On August 30, the British Fleet sailed into Hong Kong Harbour. The Admiral drove into Stanley Camp, we all gathered round him and our flag was raised. He didn’t stay long. Later that same day, an old bus arrived to take a few Government people (including me, a shorthand typist) to join the secretarial staff in the French Mission, just opposite Hong Kong & Shanghai Bank. It was so thrilling!

4. What’s your most endearing memory from that period… the months leading up to the liberation that you would never wish to forget?

The sight of colored parachutes carrying food and medical supplies floating down into the camp from a British plane.

The most sustained memory from that time was the extra food supplies. There was meat, rice, beef, sugar, though in small amounts. Red Cross parcels arrived from Canada and Europe. The arrival of food from outside was significant because that’s how we knew the world outside of the camp had not forgotten us.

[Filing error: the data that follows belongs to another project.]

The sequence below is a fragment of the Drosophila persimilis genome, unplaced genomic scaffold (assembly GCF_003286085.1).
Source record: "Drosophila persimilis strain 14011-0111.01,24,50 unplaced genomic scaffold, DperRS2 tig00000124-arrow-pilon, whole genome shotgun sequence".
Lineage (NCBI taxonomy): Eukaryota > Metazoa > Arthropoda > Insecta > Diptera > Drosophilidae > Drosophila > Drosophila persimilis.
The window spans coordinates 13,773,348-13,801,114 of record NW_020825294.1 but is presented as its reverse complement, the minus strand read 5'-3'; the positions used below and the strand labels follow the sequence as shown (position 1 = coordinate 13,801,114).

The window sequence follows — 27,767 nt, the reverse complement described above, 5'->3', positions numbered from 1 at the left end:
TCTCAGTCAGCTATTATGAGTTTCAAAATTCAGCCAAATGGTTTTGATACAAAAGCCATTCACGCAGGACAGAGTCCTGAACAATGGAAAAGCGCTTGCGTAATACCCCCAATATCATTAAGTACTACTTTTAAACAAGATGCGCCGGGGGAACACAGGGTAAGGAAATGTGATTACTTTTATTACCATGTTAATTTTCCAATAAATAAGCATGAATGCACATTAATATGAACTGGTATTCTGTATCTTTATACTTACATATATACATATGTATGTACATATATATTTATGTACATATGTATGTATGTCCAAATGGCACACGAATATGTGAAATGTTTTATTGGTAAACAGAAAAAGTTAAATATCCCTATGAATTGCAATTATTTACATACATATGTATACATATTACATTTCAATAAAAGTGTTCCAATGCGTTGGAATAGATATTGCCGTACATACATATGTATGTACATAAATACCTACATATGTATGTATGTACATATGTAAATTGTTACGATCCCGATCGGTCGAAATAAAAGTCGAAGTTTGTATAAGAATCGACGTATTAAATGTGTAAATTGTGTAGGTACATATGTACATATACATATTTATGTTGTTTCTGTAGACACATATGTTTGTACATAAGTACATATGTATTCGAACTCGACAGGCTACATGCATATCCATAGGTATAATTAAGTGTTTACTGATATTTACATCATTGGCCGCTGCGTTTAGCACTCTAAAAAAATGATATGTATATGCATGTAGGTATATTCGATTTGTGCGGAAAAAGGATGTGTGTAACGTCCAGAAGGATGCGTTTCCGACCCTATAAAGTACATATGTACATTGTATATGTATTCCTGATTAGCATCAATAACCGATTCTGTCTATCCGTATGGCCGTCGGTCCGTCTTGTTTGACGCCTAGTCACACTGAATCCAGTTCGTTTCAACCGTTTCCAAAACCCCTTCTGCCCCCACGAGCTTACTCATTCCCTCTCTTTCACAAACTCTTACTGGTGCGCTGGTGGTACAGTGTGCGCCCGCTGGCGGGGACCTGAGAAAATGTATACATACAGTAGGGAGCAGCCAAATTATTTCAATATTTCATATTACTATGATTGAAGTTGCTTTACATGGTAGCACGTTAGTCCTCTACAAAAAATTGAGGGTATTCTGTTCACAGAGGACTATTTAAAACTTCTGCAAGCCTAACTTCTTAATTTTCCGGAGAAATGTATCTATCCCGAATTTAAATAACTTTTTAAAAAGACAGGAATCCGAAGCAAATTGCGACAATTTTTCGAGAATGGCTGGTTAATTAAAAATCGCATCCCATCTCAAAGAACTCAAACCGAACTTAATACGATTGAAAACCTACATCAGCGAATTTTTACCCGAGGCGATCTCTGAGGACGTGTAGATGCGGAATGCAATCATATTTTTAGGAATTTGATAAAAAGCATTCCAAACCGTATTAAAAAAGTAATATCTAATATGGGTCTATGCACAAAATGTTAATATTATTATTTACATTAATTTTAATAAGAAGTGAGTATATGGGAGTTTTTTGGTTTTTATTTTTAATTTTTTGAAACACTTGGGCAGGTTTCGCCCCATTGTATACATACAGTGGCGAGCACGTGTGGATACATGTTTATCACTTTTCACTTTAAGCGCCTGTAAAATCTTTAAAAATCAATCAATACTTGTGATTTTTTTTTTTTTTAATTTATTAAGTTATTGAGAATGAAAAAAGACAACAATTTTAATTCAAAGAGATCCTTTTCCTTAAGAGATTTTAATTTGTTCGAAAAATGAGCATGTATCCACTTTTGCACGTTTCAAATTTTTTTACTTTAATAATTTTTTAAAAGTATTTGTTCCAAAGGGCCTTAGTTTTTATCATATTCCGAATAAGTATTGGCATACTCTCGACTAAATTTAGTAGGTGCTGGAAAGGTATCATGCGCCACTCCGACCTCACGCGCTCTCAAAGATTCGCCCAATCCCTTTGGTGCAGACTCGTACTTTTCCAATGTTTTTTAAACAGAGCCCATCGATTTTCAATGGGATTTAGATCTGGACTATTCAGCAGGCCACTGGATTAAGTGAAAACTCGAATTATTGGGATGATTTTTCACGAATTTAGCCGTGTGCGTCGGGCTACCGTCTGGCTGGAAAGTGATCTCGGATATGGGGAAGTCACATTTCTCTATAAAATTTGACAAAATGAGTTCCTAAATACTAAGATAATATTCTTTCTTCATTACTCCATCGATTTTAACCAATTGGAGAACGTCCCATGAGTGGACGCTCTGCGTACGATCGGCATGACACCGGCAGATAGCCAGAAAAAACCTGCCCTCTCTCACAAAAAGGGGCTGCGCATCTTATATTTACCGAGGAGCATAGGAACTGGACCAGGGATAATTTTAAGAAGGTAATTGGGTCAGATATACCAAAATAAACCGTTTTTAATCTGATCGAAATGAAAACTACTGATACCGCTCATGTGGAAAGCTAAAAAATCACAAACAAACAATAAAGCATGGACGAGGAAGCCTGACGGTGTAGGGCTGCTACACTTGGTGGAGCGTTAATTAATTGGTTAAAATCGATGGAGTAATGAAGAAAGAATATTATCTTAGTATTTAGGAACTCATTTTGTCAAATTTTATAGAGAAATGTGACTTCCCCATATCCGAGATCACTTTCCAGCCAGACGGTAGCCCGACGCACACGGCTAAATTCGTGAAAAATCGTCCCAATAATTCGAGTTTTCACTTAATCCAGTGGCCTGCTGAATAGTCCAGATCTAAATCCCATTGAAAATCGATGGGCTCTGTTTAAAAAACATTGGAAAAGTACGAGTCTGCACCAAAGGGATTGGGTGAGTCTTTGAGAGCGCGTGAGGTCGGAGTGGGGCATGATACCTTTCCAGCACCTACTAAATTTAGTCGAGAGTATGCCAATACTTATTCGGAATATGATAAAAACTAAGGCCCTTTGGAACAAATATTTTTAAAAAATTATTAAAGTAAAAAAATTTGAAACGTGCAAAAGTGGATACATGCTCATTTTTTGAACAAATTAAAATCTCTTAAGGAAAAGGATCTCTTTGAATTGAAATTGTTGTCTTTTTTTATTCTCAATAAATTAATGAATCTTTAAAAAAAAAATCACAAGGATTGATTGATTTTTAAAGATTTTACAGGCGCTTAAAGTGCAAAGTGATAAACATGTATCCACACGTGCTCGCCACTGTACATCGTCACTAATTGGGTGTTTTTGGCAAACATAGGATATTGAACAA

5. What was the first drastic change you felt as HK returned to normalcy? HK is known for its extraordinary resilience, to be able to bounce back to normal life after each major crisis… was it the same, even then?

Before sailing for UK in September 1945, I visited the Happy Valley flat in which my family had lived before the war. The wood paneling on the staircase had disappeared. The flat was absolutely empty, all furniture taken — even the front door had gone.

When I returned to Hong Kong in June 1946, it was astounding to find how quickly the place had recovered from the occupation, although there was a scarcity of houses and flats, and many Europeans lived in hostels for the next few years.

6. The Chinese had it much harder post liberation … many were still starving to death… did you know of it then?